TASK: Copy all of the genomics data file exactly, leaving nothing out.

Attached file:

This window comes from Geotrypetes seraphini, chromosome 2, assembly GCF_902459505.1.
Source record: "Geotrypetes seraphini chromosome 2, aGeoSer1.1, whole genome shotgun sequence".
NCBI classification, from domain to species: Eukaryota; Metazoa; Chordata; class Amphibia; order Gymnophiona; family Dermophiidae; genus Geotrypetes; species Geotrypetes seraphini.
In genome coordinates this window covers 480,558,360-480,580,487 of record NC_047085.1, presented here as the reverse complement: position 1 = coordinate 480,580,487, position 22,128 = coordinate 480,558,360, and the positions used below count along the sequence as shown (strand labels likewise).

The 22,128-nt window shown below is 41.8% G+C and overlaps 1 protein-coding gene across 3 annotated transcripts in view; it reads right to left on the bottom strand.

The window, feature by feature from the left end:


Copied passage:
This window comes from Geotrypetes seraphini, chromosome 2, assembly GCF_902459505.1.
Source record: "Geotrypetes seraphini chromosome 2, aGeoSer1.1, whole genome shotgun sequence".
NCBI classification, from domain to species: Eukaryota; Metazoa; Chordata; class Amphibia; order Gymnophiona; family Dermophiidae; genus Geotrypetes; species Geotrypetes seraphini.
In genome coordinates this window covers 480,558,360-480,580,487 of record NC_047085.1, presented here as the reverse complement: position 1 = coordinate 480,580,487, position 22,128 = coordinate 480,558,360, and the positions used below count along the sequence as shown (strand labels likewise).

The 22,128-nt window shown below is 41.8% G+C and overlaps 1 protein-coding gene across 3 annotated transcripts in view; it reads right to left on the bottom strand.

The window, feature by feature from the left end: